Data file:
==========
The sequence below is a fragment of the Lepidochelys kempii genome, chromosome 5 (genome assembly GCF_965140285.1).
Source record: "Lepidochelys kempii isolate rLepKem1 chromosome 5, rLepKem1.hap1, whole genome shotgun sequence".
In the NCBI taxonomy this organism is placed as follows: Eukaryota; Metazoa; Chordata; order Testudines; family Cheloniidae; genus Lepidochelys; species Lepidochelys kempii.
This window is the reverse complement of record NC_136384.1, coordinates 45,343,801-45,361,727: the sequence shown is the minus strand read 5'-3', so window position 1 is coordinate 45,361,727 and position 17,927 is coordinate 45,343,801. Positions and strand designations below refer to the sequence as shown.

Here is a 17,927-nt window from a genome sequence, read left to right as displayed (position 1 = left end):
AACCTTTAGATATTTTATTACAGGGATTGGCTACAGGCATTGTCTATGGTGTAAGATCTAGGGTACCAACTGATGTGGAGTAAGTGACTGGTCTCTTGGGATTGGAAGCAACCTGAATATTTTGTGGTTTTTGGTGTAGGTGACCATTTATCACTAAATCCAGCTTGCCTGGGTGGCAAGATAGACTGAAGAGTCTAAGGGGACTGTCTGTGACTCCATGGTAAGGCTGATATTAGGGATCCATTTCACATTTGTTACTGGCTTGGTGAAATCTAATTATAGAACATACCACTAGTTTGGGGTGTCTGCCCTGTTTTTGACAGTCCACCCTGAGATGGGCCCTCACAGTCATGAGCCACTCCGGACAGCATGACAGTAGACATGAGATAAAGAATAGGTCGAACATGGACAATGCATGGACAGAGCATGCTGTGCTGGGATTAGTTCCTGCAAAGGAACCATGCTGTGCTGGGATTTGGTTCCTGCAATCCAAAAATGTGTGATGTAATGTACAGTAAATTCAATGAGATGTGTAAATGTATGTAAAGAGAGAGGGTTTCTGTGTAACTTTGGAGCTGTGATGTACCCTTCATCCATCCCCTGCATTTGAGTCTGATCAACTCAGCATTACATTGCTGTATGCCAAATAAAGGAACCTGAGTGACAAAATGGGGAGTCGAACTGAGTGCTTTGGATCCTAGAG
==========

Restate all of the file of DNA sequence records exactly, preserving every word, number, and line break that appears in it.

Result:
The sequence below is a fragment of the Lepidochelys kempii genome, chromosome 5 (genome assembly GCF_965140285.1).
Source record: "Lepidochelys kempii isolate rLepKem1 chromosome 5, rLepKem1.hap1, whole genome shotgun sequence".
In the NCBI taxonomy this organism is placed as follows: Eukaryota; Metazoa; Chordata; order Testudines; family Cheloniidae; genus Lepidochelys; species Lepidochelys kempii.
This window is the reverse complement of record NC_136384.1, coordinates 45,343,801-45,361,727: the sequence shown is the minus strand read 5'-3', so window position 1 is coordinate 45,361,727 and position 17,927 is coordinate 45,343,801. Positions and strand designations below refer to the sequence as shown.

Here is a 17,927-nt window from a genome sequence, read left to right as displayed (position 1 = left end):
AACCTTTAGATATTTTATTACAGGGATTGGCTACAGGCATTGTCTATGGTGTAAGATCTAGGGTACCAACTGATGTGGAGTAAGTGACTGGTCTCTTGGGATTGGAAGCAACCTGAATATTTTGTGGTTTTTGGTGTAGGTGACCATTTATCACTAAATCCAGCTTGCCTGGGTGGCAAGATAGACTGAAGAGTCTAAGGGGACTGTCTGTGACTCCATGGTAAGGCTGATATTAGGGATCCATTTCACATTTGTTACTGGCTTGGTGAAATCTAATTATAGAACATACCACTAGTTTGGGGTGTCTGCCCTGTTTTTGACAGTCCACCCTGAGATGGGCCCTCACAGTCATGAGCCACTCCGGACAGCATGACAGTAGACATGAGATAAAGAATAGGTCGAACATGGACAATGCATGGACAGAGCATGCTGTGCTGGGATTAGTTCCTGCAAAGGAACCATGCTGTGCTGGGATTTGGTTCCTGCAATCCAAAAATGTGTGATGTAATGTACAGTAAATTCAATGAGATGTGTAAATGTATGTAAAGAGAGAGGGTTTCTGTGTAACTTTGGAGCTGTGATGTACCCTTCATCCATCCCCTGCATTTGAGTCTGATCAACTCAGCATTACATTGCTGTATGCCAAATAAAGGAACCTGAGTGACAAAATGGGGAGTCGAACTGAGTGCTTTGGATCCTAGAG